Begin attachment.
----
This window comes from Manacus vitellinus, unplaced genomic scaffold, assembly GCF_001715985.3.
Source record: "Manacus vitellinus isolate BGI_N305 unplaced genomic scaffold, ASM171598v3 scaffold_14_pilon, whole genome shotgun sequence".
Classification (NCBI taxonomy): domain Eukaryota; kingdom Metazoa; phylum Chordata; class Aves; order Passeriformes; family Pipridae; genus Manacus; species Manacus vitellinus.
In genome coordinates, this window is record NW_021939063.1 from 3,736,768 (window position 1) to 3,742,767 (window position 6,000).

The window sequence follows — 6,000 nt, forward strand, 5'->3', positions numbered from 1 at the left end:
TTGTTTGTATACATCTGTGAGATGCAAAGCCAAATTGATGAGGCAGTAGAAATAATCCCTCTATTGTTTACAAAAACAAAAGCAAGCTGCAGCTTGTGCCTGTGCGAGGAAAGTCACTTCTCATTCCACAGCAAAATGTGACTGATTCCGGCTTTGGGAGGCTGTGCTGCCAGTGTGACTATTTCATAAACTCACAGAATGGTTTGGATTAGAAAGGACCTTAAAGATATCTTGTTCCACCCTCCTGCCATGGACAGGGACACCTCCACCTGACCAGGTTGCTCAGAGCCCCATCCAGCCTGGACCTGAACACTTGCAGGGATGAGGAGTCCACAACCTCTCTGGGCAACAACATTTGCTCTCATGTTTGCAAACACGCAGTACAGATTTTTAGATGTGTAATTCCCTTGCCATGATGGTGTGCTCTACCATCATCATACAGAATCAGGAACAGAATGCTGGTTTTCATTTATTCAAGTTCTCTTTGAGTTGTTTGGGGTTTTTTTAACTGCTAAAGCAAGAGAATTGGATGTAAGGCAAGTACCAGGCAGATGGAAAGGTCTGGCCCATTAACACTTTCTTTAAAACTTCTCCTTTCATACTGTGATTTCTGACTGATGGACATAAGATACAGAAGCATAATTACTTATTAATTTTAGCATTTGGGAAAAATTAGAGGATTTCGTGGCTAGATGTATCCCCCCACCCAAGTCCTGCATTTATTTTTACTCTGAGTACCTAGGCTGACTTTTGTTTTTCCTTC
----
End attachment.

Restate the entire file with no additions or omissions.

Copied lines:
This window comes from Manacus vitellinus, unplaced genomic scaffold, assembly GCF_001715985.3.
Source record: "Manacus vitellinus isolate BGI_N305 unplaced genomic scaffold, ASM171598v3 scaffold_14_pilon, whole genome shotgun sequence".
Classification (NCBI taxonomy): domain Eukaryota; kingdom Metazoa; phylum Chordata; class Aves; order Passeriformes; family Pipridae; genus Manacus; species Manacus vitellinus.
In genome coordinates, this window is record NW_021939063.1 from 3,736,768 (window position 1) to 3,742,767 (window position 6,000).

The window sequence follows — 6,000 nt, forward strand, 5'->3', positions numbered from 1 at the left end:
TTGTTTGTATACATCTGTGAGATGCAAAGCCAAATTGATGAGGCAGTAGAAATAATCCCTCTATTGTTTACAAAAACAAAAGCAAGCTGCAGCTTGTGCCTGTGCGAGGAAAGTCACTTCTCATTCCACAGCAAAATGTGACTGATTCCGGCTTTGGGAGGCTGTGCTGCCAGTGTGACTATTTCATAAACTCACAGAATGGTTTGGATTAGAAAGGACCTTAAAGATATCTTGTTCCACCCTCCTGCCATGGACAGGGACACCTCCACCTGACCAGGTTGCTCAGAGCCCCATCCAGCCTGGACCTGAACACTTGCAGGGATGAGGAGTCCACAACCTCTCTGGGCAACAACATTTGCTCTCATGTTTGCAAACACGCAGTACAGATTTTTAGATGTGTAATTCCCTTGCCATGATGGTGTGCTCTACCATCATCATACAGAATCAGGAACAGAATGCTGGTTTTCATTTATTCAAGTTCTCTTTGAGTTGTTTGGGGTTTTTTTAACTGCTAAAGCAAGAGAATTGGATGTAAGGCAAGTACCAGGCAGATGGAAAGGTCTGGCCCATTAACACTTTCTTTAAAACTTCTCCTTTCATACTGTGATTTCTGACTGATGGACATAAGATACAGAAGCATAATTACTTATTAATTTTAGCATTTGGGAAAAATTAGAGGATTTCGTGGCTAGATGTATCCCCCCACCCAAGTCCTGCATTTATTTTTACTCTGAGTACCTAGGCTGACTTTTGTTTTTCCTTC